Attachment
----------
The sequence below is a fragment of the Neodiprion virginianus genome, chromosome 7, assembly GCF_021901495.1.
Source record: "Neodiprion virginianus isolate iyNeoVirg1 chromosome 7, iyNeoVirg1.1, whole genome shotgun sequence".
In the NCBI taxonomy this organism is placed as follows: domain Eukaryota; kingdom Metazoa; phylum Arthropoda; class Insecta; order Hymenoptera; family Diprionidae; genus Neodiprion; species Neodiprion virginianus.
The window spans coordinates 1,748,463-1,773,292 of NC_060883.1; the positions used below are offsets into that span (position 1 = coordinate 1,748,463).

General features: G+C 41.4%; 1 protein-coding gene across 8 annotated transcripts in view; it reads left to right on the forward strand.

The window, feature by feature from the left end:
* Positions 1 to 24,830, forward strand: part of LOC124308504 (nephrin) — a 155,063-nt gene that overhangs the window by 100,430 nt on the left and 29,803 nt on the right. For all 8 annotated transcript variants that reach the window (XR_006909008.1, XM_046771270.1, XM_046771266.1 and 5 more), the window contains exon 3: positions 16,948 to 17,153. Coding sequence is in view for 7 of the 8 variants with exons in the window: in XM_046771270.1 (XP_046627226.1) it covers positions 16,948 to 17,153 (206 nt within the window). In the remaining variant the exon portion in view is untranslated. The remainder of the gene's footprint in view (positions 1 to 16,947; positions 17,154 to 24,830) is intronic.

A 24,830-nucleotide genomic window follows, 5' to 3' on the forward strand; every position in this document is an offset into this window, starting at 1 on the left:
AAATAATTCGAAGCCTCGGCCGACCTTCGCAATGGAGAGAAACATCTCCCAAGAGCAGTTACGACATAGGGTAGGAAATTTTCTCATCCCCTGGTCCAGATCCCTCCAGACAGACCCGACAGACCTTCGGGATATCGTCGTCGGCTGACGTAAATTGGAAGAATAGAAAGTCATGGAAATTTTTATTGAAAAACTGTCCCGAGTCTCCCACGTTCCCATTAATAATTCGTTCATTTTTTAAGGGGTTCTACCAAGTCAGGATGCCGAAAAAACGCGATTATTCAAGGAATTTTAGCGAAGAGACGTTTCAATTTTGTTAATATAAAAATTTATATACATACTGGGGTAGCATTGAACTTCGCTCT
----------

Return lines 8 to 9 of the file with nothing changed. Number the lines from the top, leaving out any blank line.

A 24,830-nucleotide genomic window follows, 5' to 3' on the forward strand; every position in this document is an offset into this window, starting at 1 on the left:
AAATAATTCGAAGCCTCGGCCGACCTTCGCAATGGAGAGAAACATCTCCCAAGAGCAGTTACGACATAGGGTAGGAAATTTTCTCATCCCCTGGTCCAGATCCCTCCAGACAGACCCGACAGACCTTCGGGATATCGTCGTCGGCTGACGTAAATTGGAAGAATAGAAAGTCATGGAAATTTTTATTGAAAAACTGTCCCGAGTCTCCCACGTTCCCATTAATAATTCGTTCATTTTTTAAGGGGTTCTACCAAGTCAGGATGCCGAAAAAACGCGATTATTCAAGGAATTTTAGCGAAGAGACGTTTCAATTTTGTTAATATAAAAATTTATATACATACTGGGGTAGCATTGAACTTCGCTCT